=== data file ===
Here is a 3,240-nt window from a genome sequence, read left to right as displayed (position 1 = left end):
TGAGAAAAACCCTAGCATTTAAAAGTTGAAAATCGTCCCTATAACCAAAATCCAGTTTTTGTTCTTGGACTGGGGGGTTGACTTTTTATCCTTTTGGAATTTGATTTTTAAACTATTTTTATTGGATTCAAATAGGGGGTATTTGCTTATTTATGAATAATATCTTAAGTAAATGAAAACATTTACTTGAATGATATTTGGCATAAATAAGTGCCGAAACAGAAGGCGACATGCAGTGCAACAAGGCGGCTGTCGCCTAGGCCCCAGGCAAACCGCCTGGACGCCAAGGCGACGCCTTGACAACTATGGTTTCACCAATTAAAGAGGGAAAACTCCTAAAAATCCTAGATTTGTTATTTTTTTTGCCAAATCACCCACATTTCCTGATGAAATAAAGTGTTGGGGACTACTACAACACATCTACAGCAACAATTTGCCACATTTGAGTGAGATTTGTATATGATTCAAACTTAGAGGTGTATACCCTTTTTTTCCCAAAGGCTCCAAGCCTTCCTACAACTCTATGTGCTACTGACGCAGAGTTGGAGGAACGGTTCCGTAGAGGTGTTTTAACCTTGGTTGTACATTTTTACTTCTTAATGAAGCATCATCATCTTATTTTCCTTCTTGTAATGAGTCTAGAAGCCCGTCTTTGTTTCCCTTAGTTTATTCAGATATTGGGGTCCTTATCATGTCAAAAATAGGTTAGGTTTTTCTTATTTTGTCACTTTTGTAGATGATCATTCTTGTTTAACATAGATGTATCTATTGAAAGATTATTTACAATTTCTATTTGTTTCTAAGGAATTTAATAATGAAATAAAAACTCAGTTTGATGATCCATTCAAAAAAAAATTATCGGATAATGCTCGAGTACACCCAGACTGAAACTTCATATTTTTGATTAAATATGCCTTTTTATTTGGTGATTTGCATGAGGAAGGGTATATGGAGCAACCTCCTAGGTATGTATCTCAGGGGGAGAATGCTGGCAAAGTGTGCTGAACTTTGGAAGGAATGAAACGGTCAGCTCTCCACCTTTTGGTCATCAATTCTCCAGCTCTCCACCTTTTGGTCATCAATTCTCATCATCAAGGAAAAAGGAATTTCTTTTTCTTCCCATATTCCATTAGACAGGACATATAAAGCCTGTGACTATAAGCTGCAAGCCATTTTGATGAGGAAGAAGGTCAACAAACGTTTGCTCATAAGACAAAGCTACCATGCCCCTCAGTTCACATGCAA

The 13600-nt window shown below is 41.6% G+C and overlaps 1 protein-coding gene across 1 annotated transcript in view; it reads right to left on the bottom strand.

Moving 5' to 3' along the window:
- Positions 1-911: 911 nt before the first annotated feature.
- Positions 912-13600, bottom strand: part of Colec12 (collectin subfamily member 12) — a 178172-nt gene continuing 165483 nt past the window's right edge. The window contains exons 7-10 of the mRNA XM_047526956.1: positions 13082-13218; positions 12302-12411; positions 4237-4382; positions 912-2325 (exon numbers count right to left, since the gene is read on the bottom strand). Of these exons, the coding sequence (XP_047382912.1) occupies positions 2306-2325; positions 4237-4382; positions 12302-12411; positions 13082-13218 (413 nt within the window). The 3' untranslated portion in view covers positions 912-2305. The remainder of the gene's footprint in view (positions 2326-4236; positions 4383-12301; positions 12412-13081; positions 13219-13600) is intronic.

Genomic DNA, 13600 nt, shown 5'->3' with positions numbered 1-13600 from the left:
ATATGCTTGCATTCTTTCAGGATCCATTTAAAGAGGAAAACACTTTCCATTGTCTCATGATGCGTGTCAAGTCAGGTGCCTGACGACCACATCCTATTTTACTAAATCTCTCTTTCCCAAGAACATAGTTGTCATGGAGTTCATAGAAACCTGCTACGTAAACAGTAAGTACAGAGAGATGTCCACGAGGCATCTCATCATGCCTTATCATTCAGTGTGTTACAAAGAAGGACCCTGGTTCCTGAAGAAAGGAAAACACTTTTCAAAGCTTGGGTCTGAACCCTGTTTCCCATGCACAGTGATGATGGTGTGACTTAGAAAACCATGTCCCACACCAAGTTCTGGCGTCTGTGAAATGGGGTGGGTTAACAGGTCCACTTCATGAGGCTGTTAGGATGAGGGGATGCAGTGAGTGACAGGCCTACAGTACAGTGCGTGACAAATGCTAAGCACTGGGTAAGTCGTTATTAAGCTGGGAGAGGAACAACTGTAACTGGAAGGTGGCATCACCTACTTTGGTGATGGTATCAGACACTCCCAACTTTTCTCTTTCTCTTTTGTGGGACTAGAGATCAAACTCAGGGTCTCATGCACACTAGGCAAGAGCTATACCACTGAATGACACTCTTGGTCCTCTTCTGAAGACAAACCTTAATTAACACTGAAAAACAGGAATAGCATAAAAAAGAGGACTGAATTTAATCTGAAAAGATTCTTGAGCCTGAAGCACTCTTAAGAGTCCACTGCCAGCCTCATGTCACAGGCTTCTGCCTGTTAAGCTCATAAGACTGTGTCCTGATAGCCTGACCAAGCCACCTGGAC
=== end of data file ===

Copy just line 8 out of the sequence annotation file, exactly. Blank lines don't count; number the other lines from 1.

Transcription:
ATATGCTTGCATTCTTTCAGGATCCATTTAAAGAGGAAAACACTTTCCATTGTCTCATGATGCGTGTCAAGTCAGGTGCCTGACGACCACATCCTATTTTACTAAATCTCTCTTTCCCAAGAACATAGTTGTCATGGAGTTCATAGAAACCTGCTACGTAAACAGTAAGTACAGAGAGATGTCCACGAGGCATCTCATCATGCCTTATCATTCAGTGTGTTACAAAGAAGGACCCTGGTTCCTGAAGAAAGGAAAACACTTTTCAAAGCTTGGGTCTGAACCCTGTTTCCCATGCACAGTGATGATGGTGTGACTTAGAAAACCATGTCCCACACCAAGTTCTGGCGTCTGTGAAATGGGGTGGGTTAACAGGTCCACTTCATGAGGCTGTTAGGATGAGGGGATGCAGTGAGTGACAGGCCTACAGTACAGTGCGTGACAAATGCTAAGCACTGGGTAAGTCGTTATTAAGCTGGGAGAGGAACAACTGTAACTGGAAGGTGGCATCACCTACTTTGGTGATGGTATCAGACACTCCCAACTTTTCTCTTTCTCTTTTGTGGGACTAGAGATCAAACTCAGGGTCTCATGCACACTAGGCAAGAGCTATACCACTGAATGACACTCTTGGTCCTCTTCTGAAGACAAACCTTAATTAACACTGAAAAACAGGAATAGCATAAAAAAGAGGACTGAATTTAATCTGAAAAGATTCTTGAGCCTGAAGCACTCTTAAGAGTCCACTGCCAGCCTCATGTCACAGGCTTCTGCCTGTTAAGCTCATAAGACTGTGTCCTGATAGCCTGACCAAGCCACCTGGAC